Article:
Derek Crawley

Flamingo Land documents harvest mice in North Yorkshire after a five year absence

Posted: 24th January, 2024

Flamingo Land has always been a centre of conservation excellence with ex-situ captive breeding and release programmes on an international basis as well as for British native species conservation. The company is continuously trying to increase its efforts to conserve wildlife in one of the world's most nature-depleted countries.

Part of this work involves surveying the vast array of wildlife that resides within the perimeter of the theme park, zoo and holiday resort. This is done using a range of tools such as moth traps, camera traps and footprint tunnels. Over the last year more than 580 native species of fauna and flora have been surveyed and discovered, including otters, hedgehogs, badgers, woodcock, skylark and even the critically endangered European eel

During one wildlife survey, in November 2023, a number of nests belonging to the harvest mouse, Micromys minutus, were found. The harvest mouse is Europe's smallest rodent, and the only one to have a prehensile tail. While listed as Near Threatened in Great Britain there has been a growing concern that the population is decreasing, most likely due to changes in habitat management and agricultural methods.

Following training by the Mammal Society, who are undertaking extensive research into the distribution of the harvest mouse in the UK, the conservation team at Flamingo Land set out to find evidence of this animal. Harvest mice weave incredible nests into the stems of tall grasses, and after the breeding season has finished it is safe to search for these to establish presence or absence.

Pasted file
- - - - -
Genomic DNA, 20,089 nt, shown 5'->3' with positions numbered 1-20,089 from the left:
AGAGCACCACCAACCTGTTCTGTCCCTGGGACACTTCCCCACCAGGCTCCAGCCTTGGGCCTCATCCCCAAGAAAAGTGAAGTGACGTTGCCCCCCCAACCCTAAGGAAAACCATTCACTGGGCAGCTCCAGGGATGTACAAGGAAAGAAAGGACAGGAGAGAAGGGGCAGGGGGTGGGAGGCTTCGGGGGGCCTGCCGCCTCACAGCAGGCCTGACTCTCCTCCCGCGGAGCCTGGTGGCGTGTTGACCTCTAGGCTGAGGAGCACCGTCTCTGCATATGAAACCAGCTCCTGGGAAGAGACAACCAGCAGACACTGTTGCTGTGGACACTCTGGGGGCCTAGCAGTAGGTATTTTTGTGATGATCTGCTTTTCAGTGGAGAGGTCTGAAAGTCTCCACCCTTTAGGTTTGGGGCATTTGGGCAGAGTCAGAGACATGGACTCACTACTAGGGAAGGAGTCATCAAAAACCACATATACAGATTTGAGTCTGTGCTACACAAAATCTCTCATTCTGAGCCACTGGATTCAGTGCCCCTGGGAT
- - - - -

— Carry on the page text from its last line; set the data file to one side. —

The harvest mouse had not been recorded in North Yorkshire since 2017, according to the data available on the National Biodiversity Network and iNaturalist websites. In November 2022 the first nests were discovered but finding more nests this year confirms the population is continuing to breed and is more likely to be stable.

Flamingo Land’s conservation officer Kieran Holliday says “Assisting in UK projects is incredibly important and if we are correct that these findings are the first harvest mice found in North Yorkshire in five years, then it is proof that we are carrying out necessary and extremely valuable work which is amazing to see. The presence of this species is considered an indicator of a healthy ecosystem, and I find this extremely motivating that they are here and we are on the right path.”

Ecologist, Ian Bond, who provided the training on behalf of the Mammal Society said, “The harvest mouse is a bit of a mystery, the Mammal Society’s national harvest mouse survey is about encouraging the public to help solve that mystery. I’d encourage everyone to rummage around in the long grass to look for their nests; it’s a magical experience when you find one.”

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